Great books to have in your SAR library. Lost Person Behavior by Robert Koester. Urban Search by Young and Wehbring.
1. Sign in when arriving at the search and sign out when leaving. This is done to account for all searchers, to make sure they all made it out of search areas OK.
2. Keep alert. Use your eyes, sometimes your nose, and always your head. Take your time and don't miss anything. You may not get another chance.
3. Make some noise, but also be quiet at times to listen for the subject. This is a good technique at night when the subject is thought to be uninjured or at least conscious.
4. Call out the name of the lost person. You should have learned the name and description of the missing person including type and color of clothing, prior to leaving base camp.
5. Be properly clothed and equipped.
6. When talking to another searcher at night, be careful not to shine your headlamp into his dark-adapted eyes.
7. On a line search [grid search] learn the names of the searchers to each side and don't change your outer layer of clothing without their noticing.
8. Bright colored, highly visible clothing is always appropriate in the mountains and is particularly important in line searches.
9. Searchers should always use common sense, checking the obvious. For example, looking in buildings which would make good shelter, inquiring of hikers encountered along the way, or even checking with anyone seen walking along a road near the search area, since such a person may be the missing one.
10.The safety of the searchers is more important than the search itself. If the individuals or teams are put in danger because of lack of personal skills for the terrain or due to hazards or weather, that part of the search must be temporarily abandoned.
11. Care must be used in the choice of words spoken over the radio, because press and relatives may be listening to every word, and prearranged code words may be required. All messages should sound routine.
12. It is very important for individual searchers to maintain a proper attitude towards the search. Searching is hard work, rather boring and tedious, and usually does not turn up anything. If an individual cannot discipline them selves to be an effective searcher in spite of bad weather, fatigue, and discouragement, they should sign out of the search area and not discourage those who can.
13. When in the base camp area, individuals should stay out of the mission headquarters. Loose talk about the mission must be avoided in base camp, since a casual remark may be overheard by the press or may be the origin of a distracting rumor.
14. Only the incident commander or search manager may give information to the press. The best response to a question about the mission from any stranger is, "I don't know. Ask the search manager over there."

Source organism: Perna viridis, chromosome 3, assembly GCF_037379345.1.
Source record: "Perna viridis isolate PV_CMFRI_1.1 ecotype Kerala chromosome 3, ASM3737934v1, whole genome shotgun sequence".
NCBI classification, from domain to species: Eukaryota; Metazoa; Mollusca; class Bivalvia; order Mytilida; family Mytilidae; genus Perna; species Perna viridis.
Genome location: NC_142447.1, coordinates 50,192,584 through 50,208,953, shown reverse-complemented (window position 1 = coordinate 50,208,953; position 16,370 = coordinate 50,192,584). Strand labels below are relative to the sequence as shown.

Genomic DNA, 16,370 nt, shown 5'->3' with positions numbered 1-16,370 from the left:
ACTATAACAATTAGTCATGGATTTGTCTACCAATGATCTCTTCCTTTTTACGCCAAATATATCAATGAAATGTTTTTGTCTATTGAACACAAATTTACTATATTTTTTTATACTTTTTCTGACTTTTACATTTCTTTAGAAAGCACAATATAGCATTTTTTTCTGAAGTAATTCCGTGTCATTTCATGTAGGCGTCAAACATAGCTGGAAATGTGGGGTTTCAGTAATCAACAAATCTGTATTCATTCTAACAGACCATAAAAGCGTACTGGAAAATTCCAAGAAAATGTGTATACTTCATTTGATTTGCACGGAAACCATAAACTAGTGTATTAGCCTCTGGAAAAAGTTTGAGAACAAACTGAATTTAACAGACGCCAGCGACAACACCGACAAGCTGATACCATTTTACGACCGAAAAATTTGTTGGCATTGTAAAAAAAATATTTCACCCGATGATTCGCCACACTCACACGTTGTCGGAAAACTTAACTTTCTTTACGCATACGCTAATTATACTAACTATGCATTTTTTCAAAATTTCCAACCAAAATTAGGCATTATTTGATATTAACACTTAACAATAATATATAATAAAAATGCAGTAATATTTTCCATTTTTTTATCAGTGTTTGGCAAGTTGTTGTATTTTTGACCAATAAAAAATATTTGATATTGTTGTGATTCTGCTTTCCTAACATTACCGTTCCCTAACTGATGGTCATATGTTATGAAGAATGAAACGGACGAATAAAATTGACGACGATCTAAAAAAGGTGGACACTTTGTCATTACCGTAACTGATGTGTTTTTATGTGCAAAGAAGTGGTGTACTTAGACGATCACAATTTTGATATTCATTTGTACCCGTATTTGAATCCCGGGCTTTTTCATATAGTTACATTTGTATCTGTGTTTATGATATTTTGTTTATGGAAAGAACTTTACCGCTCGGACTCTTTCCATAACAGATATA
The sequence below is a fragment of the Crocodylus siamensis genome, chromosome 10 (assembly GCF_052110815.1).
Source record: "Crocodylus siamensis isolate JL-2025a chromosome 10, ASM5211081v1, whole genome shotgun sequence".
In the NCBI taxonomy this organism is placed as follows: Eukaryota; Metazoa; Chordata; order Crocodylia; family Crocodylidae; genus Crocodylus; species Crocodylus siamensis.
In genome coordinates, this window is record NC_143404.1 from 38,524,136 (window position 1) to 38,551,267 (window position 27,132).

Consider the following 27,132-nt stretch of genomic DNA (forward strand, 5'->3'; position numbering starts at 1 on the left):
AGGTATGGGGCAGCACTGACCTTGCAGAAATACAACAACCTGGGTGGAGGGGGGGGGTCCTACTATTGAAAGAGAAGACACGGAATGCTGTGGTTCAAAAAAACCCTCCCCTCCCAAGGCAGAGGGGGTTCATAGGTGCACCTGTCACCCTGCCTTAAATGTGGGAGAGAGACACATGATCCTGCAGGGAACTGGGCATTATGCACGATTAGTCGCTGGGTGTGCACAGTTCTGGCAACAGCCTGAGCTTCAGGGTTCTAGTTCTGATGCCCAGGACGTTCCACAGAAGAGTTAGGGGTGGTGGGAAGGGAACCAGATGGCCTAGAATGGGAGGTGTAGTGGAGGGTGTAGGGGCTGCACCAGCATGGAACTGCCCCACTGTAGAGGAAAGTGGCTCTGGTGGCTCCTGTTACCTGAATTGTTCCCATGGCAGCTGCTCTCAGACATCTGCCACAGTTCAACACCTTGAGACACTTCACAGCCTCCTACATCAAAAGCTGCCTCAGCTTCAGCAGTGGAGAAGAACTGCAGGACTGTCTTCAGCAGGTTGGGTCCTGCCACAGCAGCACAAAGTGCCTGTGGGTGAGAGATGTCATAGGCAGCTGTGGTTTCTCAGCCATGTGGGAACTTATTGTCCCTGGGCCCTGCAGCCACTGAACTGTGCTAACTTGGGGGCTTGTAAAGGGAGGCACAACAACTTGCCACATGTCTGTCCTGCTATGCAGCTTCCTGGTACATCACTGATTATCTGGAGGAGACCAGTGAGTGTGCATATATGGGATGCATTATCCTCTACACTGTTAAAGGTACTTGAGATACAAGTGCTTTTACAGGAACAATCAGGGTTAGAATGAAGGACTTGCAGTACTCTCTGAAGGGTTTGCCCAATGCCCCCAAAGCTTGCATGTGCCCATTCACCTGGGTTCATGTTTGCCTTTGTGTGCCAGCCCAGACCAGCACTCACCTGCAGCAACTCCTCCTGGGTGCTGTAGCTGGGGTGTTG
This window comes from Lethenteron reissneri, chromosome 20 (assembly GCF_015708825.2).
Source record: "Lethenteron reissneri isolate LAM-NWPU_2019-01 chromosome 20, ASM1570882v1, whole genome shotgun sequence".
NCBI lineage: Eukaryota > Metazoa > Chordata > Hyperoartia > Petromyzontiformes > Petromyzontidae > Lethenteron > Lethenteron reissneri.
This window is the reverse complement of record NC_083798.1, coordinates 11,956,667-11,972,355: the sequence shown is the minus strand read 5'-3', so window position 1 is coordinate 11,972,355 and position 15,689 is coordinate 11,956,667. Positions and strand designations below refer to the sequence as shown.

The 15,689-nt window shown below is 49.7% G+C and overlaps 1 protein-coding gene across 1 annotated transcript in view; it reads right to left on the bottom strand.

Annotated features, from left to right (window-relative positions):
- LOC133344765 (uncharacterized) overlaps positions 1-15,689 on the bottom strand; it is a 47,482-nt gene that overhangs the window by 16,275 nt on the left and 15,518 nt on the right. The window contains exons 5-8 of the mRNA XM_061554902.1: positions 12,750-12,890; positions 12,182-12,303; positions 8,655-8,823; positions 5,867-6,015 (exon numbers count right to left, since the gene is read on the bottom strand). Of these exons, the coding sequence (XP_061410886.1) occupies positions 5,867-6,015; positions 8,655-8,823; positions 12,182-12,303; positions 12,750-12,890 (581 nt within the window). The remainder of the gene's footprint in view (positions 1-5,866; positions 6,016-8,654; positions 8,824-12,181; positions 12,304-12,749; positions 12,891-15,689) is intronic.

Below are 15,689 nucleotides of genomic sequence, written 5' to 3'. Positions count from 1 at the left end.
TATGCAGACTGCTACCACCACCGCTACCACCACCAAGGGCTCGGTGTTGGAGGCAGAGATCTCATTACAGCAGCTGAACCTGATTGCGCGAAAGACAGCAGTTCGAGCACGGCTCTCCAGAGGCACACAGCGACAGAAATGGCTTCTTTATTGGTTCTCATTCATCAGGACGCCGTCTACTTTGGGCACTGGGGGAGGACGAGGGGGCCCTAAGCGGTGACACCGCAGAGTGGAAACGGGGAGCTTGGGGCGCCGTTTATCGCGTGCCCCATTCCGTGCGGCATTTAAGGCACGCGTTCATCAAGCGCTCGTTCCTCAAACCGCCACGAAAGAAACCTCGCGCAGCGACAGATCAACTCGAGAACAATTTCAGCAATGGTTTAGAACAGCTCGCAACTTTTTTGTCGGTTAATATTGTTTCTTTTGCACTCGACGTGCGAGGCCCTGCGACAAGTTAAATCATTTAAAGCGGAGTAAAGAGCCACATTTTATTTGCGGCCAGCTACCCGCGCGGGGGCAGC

POS - Probability of Success
By the time Search Dogs are called to a search, Law Enforcement or initial responders will have established the place the subject was last seen (Point Last Seen / PLS by witnesses) or the place the subject was last known to be (Last Known Point / LKP such as an abandoned vehicle, subject's clothing on trail, etc.) Normally dogs are started at the PLS or LKP so they can determine the direction traveled by the subject so that resources can be concentrated in the correct direction or search area. LE should keep these areas as free of contamination from other people as much as possible. With the point the subject was last seen as the center, Search Managers draw a 360 degree circle around it. This is called the search perimeter. Depending on the length of time in which the person was last seen and the time searchers show up, will determine how big the circle will be.
Studies have been conducted that help Search Managers determine how far a person can travel in a certain amount of time. The chance of success is directly related to the size of the search area. Refer to Lost Person Behavior book by Robert Koester. Search Managers determine how to deploy resources to areas that will increase the Probability of Detection (POD). The goal of search planning is to increase the Probability of Success (POS) as quickly as possible with available resources.
LE will provide a description of the lost subject (if known). That description may include the subject's sex, age, size, weight, hair color and clothing worn. Searchers will be briefed on the situation status, subject information, terrain in the search area, hazards to expect, weather information and much more. As Search and Rescue volunteers, our goal is to recover a lost individual but it is important to understand that we are not just looking for a person, we should also be looking for any clues (or sign) that the lost subject may have left behind. There are ultimately more clues than there are lost individuals. Clues or sign gives us a direction of travel, thereby reducing the search area and increasing the POS (Probability of Success).